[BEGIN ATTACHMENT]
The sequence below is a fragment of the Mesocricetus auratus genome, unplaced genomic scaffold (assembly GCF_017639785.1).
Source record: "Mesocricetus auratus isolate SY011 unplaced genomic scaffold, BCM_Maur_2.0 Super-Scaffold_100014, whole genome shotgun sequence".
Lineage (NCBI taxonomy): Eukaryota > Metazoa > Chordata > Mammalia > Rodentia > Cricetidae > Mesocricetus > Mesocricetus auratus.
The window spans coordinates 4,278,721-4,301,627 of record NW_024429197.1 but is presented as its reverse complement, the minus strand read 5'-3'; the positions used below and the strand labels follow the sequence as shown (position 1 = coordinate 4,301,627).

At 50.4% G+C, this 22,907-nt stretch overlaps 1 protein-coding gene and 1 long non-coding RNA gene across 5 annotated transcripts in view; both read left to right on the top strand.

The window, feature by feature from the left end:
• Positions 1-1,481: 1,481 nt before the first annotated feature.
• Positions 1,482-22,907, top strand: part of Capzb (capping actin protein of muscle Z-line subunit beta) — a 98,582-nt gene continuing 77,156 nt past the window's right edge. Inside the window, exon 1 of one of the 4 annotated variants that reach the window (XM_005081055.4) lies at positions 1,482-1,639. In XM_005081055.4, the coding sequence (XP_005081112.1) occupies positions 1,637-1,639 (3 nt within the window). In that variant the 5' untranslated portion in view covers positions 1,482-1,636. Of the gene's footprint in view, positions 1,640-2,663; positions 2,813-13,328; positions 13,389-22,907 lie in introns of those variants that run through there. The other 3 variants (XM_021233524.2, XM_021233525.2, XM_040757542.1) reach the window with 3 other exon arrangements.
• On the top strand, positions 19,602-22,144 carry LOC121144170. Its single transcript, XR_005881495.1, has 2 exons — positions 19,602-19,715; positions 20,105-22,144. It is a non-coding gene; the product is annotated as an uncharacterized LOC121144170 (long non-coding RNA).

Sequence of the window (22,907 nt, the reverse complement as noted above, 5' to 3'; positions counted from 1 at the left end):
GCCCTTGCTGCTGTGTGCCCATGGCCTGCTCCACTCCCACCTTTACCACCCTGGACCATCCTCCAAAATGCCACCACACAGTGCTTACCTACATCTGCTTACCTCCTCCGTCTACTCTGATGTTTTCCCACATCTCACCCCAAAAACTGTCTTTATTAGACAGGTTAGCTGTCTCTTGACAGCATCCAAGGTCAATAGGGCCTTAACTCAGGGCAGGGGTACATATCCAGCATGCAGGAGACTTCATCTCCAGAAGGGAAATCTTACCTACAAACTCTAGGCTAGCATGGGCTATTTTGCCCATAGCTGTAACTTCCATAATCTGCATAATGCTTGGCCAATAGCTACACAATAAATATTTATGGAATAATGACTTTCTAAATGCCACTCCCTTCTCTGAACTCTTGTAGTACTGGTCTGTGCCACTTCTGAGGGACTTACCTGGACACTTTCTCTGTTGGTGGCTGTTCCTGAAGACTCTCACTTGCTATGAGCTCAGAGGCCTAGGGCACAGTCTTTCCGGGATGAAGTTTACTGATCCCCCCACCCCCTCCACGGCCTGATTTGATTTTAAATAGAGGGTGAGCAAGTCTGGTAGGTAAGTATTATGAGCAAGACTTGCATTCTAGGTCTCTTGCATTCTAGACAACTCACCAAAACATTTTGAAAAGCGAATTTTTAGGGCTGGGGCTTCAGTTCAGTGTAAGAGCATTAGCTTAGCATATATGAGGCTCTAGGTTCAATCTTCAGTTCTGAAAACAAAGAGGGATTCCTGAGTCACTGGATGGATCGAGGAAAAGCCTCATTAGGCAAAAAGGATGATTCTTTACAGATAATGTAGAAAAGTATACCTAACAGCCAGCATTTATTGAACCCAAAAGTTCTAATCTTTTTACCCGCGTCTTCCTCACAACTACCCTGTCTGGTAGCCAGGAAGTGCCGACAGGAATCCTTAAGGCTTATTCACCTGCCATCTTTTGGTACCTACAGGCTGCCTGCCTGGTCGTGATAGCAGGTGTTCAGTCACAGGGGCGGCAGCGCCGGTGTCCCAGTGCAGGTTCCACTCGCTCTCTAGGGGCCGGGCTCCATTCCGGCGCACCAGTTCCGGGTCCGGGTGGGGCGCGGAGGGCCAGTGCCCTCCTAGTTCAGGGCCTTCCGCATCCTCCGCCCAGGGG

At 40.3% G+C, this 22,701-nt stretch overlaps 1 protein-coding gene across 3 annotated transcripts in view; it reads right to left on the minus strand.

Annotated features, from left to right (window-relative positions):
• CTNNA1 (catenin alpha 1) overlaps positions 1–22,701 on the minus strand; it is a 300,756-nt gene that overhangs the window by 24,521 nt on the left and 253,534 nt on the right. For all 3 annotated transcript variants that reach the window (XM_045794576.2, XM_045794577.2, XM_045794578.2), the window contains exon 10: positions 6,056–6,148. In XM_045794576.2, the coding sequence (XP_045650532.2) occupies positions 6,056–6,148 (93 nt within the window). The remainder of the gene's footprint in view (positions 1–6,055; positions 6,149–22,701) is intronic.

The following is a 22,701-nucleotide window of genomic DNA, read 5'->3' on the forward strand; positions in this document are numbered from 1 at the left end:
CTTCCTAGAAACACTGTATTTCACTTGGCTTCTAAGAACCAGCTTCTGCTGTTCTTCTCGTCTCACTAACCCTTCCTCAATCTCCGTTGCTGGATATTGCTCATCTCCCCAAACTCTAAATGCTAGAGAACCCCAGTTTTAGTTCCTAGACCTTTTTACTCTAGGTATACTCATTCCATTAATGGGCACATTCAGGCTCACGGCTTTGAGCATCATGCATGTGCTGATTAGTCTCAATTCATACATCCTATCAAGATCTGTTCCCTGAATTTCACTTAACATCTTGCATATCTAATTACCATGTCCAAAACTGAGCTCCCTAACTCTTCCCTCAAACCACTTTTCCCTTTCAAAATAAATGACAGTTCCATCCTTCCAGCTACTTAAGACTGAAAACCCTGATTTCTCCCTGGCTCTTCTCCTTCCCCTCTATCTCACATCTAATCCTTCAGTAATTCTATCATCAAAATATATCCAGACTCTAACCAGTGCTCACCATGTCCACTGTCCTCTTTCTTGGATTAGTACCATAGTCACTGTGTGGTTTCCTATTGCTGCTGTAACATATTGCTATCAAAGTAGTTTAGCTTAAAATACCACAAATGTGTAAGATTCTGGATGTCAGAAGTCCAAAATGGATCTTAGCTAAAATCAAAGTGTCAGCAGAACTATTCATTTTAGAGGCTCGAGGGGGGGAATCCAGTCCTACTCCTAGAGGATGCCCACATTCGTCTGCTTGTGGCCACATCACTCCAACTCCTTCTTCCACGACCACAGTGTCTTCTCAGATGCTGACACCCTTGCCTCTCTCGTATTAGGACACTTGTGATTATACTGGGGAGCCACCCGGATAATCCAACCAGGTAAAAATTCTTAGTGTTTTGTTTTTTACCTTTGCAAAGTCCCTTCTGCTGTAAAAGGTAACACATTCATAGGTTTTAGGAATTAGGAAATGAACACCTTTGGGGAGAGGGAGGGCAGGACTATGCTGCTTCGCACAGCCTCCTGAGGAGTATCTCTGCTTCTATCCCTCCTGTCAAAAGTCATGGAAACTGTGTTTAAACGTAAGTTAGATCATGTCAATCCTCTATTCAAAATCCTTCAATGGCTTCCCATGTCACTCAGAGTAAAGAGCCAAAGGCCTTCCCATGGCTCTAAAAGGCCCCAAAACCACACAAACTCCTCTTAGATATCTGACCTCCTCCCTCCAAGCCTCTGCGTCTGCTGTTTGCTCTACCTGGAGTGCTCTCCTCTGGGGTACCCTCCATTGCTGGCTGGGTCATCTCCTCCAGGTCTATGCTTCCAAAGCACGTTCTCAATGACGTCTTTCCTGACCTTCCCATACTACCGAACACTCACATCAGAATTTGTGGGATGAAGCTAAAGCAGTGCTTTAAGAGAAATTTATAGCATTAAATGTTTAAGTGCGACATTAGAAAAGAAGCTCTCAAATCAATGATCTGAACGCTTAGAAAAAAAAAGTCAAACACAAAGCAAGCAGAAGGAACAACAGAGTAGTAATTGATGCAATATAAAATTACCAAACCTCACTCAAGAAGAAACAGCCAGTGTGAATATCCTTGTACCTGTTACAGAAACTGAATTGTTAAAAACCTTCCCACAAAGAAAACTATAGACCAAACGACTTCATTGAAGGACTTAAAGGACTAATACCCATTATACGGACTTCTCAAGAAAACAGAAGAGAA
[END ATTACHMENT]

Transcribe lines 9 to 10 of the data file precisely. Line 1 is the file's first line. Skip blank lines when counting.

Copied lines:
• On the top strand, positions 19,602-22,144 carry LOC121144170. Its single transcript, XR_005881495.1, has 2 exons — positions 19,602-19,715; positions 20,105-22,144. It is a non-coding gene; the product is annotated as an uncharacterized LOC121144170 (long non-coding RNA).

Sequence of the window (22,907 nt, the reverse complement as noted above, 5' to 3'; positions counted from 1 at the left end):